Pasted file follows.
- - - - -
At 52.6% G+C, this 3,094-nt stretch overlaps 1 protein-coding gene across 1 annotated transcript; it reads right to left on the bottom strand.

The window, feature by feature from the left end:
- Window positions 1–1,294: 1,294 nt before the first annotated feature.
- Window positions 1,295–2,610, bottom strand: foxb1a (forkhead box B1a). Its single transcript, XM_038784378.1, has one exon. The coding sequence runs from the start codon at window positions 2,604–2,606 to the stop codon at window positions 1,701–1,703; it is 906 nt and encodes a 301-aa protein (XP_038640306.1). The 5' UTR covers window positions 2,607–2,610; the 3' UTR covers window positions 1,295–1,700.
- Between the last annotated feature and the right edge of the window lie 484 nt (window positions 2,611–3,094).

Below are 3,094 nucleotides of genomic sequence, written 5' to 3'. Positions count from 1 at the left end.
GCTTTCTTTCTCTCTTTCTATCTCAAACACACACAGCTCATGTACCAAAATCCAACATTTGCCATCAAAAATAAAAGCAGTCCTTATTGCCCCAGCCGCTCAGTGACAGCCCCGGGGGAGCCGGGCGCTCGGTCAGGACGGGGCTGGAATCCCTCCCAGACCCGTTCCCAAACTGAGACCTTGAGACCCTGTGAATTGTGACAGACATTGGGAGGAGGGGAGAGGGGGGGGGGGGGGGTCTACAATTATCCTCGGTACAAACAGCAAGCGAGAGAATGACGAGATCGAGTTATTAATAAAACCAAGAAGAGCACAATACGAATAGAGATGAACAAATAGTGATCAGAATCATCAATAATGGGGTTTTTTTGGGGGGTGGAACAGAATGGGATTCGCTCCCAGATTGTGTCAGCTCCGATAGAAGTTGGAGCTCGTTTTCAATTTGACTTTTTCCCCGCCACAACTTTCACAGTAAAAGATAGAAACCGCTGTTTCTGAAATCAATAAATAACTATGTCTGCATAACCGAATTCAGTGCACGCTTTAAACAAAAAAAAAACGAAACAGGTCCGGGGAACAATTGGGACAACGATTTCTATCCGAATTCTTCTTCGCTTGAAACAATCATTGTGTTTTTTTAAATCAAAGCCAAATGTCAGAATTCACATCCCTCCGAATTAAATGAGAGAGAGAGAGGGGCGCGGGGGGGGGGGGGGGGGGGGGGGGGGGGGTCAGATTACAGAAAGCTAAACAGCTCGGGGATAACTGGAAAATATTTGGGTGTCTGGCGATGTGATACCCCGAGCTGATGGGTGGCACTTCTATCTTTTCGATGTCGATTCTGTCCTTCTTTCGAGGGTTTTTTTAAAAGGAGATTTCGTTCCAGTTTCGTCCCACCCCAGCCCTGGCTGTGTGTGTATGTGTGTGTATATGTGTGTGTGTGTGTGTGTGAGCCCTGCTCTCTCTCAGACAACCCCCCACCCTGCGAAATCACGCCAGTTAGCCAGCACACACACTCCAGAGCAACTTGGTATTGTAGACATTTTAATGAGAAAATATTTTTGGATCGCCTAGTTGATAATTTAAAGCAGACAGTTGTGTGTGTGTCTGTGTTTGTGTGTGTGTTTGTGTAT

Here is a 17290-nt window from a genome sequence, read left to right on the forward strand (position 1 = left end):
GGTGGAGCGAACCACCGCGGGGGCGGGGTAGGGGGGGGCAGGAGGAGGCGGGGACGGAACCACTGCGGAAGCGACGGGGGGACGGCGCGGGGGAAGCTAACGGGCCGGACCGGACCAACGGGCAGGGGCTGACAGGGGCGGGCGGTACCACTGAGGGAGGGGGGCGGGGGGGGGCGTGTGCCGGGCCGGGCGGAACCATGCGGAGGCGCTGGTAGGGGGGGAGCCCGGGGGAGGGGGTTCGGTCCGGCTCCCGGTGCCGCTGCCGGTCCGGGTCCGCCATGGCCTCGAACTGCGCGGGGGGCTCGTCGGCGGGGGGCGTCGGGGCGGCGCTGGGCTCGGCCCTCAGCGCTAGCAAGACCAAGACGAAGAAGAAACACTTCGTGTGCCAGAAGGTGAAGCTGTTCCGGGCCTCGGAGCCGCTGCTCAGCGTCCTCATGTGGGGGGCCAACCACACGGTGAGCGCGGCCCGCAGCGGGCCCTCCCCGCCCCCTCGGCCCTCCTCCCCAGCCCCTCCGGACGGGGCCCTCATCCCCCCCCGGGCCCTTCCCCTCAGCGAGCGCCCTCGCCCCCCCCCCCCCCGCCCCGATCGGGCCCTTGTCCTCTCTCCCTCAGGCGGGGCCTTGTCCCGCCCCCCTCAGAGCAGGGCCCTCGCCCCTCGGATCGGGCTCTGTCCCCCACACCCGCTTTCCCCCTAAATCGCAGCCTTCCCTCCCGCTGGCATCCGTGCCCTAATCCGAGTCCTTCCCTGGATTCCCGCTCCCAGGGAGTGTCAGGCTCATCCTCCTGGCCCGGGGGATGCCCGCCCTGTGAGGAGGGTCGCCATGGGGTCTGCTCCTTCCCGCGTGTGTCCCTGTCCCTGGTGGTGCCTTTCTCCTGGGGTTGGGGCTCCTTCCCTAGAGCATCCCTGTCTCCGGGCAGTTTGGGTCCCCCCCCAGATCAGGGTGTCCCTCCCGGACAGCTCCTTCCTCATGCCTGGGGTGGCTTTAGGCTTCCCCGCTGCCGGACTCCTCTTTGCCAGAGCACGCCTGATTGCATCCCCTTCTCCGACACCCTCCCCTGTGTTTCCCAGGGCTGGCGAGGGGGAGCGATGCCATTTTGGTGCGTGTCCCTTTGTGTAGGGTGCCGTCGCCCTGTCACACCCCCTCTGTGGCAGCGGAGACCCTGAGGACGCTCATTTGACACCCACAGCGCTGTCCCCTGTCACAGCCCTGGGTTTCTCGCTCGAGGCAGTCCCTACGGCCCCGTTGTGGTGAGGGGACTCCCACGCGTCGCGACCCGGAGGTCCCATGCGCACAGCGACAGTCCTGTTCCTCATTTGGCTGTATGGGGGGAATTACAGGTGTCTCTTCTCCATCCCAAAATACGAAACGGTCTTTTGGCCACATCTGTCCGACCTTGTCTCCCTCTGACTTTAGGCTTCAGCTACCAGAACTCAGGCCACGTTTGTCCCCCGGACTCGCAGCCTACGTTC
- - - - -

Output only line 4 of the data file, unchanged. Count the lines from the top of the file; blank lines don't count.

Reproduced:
- Window positions 1,295–2,610, bottom strand: foxb1a (forkhead box B1a). Its single transcript, XM_038784378.1, has one exon. The coding sequence runs from the start codon at window positions 2,604–2,606 to the stop codon at window positions 1,701–1,703; it is 906 nt and encodes a 301-aa protein (XP_038640306.1). The 5' UTR covers window positions 2,607–2,610; the 3' UTR covers window positions 1,295–1,700.